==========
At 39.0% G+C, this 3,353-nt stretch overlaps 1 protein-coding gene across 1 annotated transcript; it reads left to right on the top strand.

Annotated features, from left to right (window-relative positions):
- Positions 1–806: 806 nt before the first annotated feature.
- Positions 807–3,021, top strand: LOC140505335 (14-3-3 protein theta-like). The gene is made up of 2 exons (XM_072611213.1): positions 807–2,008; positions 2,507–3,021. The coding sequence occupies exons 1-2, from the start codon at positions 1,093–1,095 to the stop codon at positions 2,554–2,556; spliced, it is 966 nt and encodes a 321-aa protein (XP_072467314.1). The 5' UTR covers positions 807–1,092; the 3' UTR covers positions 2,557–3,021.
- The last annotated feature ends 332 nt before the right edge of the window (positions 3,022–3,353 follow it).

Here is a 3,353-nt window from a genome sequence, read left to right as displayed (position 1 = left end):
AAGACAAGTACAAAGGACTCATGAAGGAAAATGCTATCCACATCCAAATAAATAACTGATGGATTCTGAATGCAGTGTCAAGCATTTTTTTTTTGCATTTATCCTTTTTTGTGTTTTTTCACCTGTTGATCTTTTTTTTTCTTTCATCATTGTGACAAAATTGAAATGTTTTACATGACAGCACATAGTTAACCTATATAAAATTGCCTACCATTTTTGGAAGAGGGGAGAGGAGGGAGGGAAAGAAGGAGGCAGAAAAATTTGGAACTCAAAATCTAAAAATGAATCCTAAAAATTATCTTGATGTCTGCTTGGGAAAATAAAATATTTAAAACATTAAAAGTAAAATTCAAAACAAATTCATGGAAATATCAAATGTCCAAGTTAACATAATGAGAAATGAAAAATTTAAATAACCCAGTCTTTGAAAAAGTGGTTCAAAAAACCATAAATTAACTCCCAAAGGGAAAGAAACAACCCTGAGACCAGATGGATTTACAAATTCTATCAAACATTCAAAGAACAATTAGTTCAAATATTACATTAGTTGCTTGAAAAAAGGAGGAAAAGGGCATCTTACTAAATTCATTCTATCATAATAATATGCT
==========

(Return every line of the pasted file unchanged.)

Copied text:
At 39.0% G+C, this 3,353-nt stretch overlaps 1 protein-coding gene across 1 annotated transcript; it reads left to right on the top strand.

Annotated features, from left to right (window-relative positions):
- Positions 1–806: 806 nt before the first annotated feature.
- Positions 807–3,021, top strand: LOC140505335 (14-3-3 protein theta-like). The gene is made up of 2 exons (XM_072611213.1): positions 807–2,008; positions 2,507–3,021. The coding sequence occupies exons 1-2, from the start codon at positions 1,093–1,095 to the stop codon at positions 2,554–2,556; spliced, it is 966 nt and encodes a 321-aa protein (XP_072467314.1). The 5' UTR covers positions 807–1,092; the 3' UTR covers positions 2,557–3,021.
- The last annotated feature ends 332 nt before the right edge of the window (positions 3,022–3,353 follow it).

Here is a 3,353-nt window from a genome sequence, read left to right as displayed (position 1 = left end):
AAGACAAGTACAAAGGACTCATGAAGGAAAATGCTATCCACATCCAAATAAATAACTGATGGATTCTGAATGCAGTGTCAAGCATTTTTTTTTTGCATTTATCCTTTTTTGTGTTTTTTCACCTGTTGATCTTTTTTTTTCTTTCATCATTGTGACAAAATTGAAATGTTTTACATGACAGCACATAGTTAACCTATATAAAATTGCCTACCATTTTTGGAAGAGGGGAGAGGAGGGAGGGAAAGAAGGAGGCAGAAAAATTTGGAACTCAAAATCTAAAAATGAATCCTAAAAATTATCTTGATGTCTGCTTGGGAAAATAAAATATTTAAAACATTAAAAGTAAAATTCAAAACAAATTCATGGAAATATCAAATGTCCAAGTTAACATAATGAGAAATGAAAAATTTAAATAACCCAGTCTTTGAAAAAGTGGTTCAAAAAACCATAAATTAACTCCCAAAGGGAAAGAAACAACCCTGAGACCAGATGGATTTACAAATTCTATCAAACATTCAAAGAACAATTAGTTCAAATATTACATTAGTTGCTTGAAAAAAGGAGGAAAAGGGCATCTTACTAAATTCATTCTATCATAATAATATGCT